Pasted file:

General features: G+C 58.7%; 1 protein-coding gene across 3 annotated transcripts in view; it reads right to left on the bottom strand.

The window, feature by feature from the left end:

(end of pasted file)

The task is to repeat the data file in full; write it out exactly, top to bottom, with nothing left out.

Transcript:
General features: G+C 58.7%; 1 protein-coding gene across 3 annotated transcripts in view; it reads right to left on the bottom strand.

The window, feature by feature from the left end: